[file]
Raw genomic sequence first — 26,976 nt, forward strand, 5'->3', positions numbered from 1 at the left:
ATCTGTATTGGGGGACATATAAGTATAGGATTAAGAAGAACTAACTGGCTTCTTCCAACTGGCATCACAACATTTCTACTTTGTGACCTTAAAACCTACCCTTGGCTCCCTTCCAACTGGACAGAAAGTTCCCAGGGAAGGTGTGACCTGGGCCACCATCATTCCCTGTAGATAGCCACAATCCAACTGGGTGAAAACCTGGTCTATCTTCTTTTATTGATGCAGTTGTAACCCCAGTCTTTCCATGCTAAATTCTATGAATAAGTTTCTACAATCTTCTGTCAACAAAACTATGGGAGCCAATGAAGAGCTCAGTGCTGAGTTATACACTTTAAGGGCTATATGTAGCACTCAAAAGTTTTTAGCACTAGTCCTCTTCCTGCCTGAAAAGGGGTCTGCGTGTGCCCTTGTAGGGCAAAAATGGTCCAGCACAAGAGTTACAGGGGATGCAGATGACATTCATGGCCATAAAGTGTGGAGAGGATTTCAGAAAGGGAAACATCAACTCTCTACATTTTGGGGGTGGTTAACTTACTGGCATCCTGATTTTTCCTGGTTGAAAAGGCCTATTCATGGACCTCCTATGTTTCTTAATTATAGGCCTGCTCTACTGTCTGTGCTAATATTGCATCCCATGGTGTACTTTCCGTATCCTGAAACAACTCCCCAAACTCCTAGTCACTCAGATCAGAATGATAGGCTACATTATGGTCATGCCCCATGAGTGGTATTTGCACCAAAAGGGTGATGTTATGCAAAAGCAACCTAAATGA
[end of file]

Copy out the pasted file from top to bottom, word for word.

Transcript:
Raw genomic sequence first — 26,976 nt, forward strand, 5'->3', positions numbered from 1 at the left:
ATCTGTATTGGGGGACATATAAGTATAGGATTAAGAAGAACTAACTGGCTTCTTCCAACTGGCATCACAACATTTCTACTTTGTGACCTTAAAACCTACCCTTGGCTCCCTTCCAACTGGACAGAAAGTTCCCAGGGAAGGTGTGACCTGGGCCACCATCATTCCCTGTAGATAGCCACAATCCAACTGGGTGAAAACCTGGTCTATCTTCTTTTATTGATGCAGTTGTAACCCCAGTCTTTCCATGCTAAATTCTATGAATAAGTTTCTACAATCTTCTGTCAACAAAACTATGGGAGCCAATGAAGAGCTCAGTGCTGAGTTATACACTTTAAGGGCTATATGTAGCACTCAAAAGTTTTTAGCACTAGTCCTCTTCCTGCCTGAAAAGGGGTCTGCGTGTGCCCTTGTAGGGCAAAAATGGTCCAGCACAAGAGTTACAGGGGATGCAGATGACATTCATGGCCATAAAGTGTGGAGAGGATTTCAGAAAGGGAAACATCAACTCTCTACATTTTGGGGGTGGTTAACTTACTGGCATCCTGATTTTTCCTGGTTGAAAAGGCCTATTCATGGACCTCCTATGTTTCTTAATTATAGGCCTGCTCTACTGTCTGTGCTAATATTGCATCCCATGGTGTACTTTCCGTATCCTGAAACAACTCCCCAAACTCCTAGTCACTCAGATCAGAATGATAGGCTACATTATGGTCATGCCCCATGAGTGGTATTTGCACCAAAAGGGTGATGTTATGCAAAAGCAACCTAAATGA